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Mapping Mars: Science, Imagination, and the Birth of a World
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Amazon.com Amazon.com Review (ISBN 031242261X, Paperback)As Oliver Morton shows in his superb new book, Mapping Mars, Mars has clouds, winds, and shorelines. It has river valleys, mountains, volcanoes, and even glaciers. Even were it lifeless, it could support life, albeit of an almost unimaginably marginal kind. What Mars lacks is places. There are no "theres" there, nor will there be--until our feet make an impact on its soil.
Oliver Morton has a sense of place and a hunger for Mars, and a thrilling manner of communicating both. His account of our nearest neighbor's history, geology, and human potential is exhaustive. Morton touches on just about everything, from soil composition to survival techniques; from Martians to maps (maps, above all: they are his abiding subject, metaphor, and organizing principle). His artistry is to hide his daunting range of interests under a passionate and gripping human narrative: this book is about what Mars has meant, means, and may one day mean for us. And he has a wide-ranging definition of who "we" are. Like a good military historian, Morton knows to pay attention to the foot soldiers of science, as well as to the achievements of their celebrated masters. He understands how different the sciences are from each other, and how rivalries between them arise. Further, Morton understands where these people and their institutions sit in the general culture. He understands the crossover between science and science fiction, between space advocates and space fans.
All of which makes Morton's book something more than just "the story of Mars." It is, in addition, an astute study of how we go about exploring our world. --Simon Ings
(retrieved from Amazon Mon, 30 Sep 2013 14:04:26 -0400)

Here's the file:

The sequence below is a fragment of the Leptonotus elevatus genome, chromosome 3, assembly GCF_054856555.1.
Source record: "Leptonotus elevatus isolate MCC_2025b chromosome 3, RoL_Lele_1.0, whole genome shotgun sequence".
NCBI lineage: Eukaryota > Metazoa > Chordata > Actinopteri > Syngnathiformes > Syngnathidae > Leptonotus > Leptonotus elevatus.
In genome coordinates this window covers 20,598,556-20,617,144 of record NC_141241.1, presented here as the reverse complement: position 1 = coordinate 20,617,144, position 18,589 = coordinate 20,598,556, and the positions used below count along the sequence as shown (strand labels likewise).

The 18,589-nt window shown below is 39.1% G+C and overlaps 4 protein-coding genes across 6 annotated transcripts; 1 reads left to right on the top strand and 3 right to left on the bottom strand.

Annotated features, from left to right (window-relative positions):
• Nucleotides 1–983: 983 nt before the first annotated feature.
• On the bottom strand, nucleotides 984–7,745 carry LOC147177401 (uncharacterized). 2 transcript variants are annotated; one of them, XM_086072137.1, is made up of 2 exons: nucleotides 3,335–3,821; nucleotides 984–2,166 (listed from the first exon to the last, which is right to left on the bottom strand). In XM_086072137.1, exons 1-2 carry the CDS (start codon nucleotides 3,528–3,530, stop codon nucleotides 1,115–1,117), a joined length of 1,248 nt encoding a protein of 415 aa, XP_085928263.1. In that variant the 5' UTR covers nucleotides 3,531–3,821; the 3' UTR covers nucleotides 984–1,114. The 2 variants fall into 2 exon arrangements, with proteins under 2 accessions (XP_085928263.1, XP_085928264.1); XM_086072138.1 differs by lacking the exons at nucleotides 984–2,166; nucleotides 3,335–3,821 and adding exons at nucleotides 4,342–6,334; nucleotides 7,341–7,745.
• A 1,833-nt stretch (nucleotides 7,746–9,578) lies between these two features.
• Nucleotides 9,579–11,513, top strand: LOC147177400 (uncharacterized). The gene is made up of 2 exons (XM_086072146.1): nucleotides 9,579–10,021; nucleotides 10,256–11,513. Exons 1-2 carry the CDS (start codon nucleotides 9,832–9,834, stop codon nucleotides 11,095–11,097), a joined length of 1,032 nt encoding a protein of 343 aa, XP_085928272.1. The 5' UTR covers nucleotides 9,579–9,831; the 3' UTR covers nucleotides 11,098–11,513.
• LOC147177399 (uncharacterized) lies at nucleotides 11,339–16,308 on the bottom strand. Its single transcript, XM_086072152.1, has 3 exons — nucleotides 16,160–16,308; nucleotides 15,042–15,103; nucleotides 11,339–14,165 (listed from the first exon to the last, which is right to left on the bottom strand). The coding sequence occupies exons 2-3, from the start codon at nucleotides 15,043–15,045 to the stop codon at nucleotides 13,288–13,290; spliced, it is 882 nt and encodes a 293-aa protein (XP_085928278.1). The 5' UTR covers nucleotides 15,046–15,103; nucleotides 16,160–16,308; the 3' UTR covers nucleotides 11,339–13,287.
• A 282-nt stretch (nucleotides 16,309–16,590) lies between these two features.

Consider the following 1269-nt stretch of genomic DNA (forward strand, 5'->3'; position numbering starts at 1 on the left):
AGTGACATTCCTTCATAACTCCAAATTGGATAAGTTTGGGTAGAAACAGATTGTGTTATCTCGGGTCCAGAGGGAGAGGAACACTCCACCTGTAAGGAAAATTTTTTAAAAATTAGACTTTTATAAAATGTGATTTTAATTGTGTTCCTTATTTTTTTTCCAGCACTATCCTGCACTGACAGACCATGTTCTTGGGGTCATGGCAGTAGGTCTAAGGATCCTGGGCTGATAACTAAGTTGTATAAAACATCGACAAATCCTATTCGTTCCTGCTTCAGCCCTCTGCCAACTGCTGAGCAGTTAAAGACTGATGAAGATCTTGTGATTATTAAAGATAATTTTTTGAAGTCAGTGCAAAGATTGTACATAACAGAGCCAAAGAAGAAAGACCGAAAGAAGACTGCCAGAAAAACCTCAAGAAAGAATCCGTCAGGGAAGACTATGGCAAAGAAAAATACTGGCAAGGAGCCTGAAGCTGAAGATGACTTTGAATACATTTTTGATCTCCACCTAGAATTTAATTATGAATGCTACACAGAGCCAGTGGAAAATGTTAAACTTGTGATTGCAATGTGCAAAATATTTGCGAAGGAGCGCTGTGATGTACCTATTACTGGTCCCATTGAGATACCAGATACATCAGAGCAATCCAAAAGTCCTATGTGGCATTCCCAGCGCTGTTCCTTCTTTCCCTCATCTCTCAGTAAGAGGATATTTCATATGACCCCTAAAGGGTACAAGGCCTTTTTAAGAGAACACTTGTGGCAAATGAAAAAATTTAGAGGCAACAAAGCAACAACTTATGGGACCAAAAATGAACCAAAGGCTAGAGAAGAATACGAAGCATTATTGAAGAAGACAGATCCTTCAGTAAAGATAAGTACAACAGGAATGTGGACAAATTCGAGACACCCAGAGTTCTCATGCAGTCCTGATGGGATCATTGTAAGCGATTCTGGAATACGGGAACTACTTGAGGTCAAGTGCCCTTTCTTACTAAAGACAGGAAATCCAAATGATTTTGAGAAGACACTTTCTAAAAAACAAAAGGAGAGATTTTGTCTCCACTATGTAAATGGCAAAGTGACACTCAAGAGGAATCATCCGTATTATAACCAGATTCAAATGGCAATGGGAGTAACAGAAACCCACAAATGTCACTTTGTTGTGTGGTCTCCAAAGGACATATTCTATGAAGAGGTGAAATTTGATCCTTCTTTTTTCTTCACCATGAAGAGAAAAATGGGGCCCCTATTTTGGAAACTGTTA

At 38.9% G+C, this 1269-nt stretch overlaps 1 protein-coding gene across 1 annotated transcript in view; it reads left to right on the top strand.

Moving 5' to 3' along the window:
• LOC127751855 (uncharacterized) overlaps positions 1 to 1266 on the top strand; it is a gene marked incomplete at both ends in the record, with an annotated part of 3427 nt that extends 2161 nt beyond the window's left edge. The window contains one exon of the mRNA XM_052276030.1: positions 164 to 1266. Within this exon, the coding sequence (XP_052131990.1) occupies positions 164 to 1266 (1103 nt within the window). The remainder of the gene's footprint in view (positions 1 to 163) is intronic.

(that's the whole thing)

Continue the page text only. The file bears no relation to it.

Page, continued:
Who are the extraordinary individuals that will take us on the next great space race, the next great human endeavor, our exploration and colonization of the planet Mars? And more importantly, how are they doing it? Acclaimed science writer Oliver Morton explores the peculiar and fascinating world of the new generation of explorers: geologists, scientists, astrophysicists and dreamers. Morton shows us the complex and beguiling role that mapping will play in our understanding of the red planet, and more deeply, what it means for humans to envision such heroic landscapes. Charting a path from the 19th century visionaries to the spy-satellite pioneers to the science fiction writers and the arctic explorers -- till now, to the people are taking us there -- Morton unveils the central place that Mars has occupied in the human imagination, and what it will mean to realize these dreams. A pioneering work of journalism and drama, Mapping Mars gives us our first exciting glimpses of the world to come and the curious, bizarre, and amazing people who will take us there. This pioneering work of journalism and drama by an acclaimed science writer is an eloquent and insightful study of the role that "mapping"--geography, geology, and blind human ambition--will play in the exploration of Mars. 16-page color insert.
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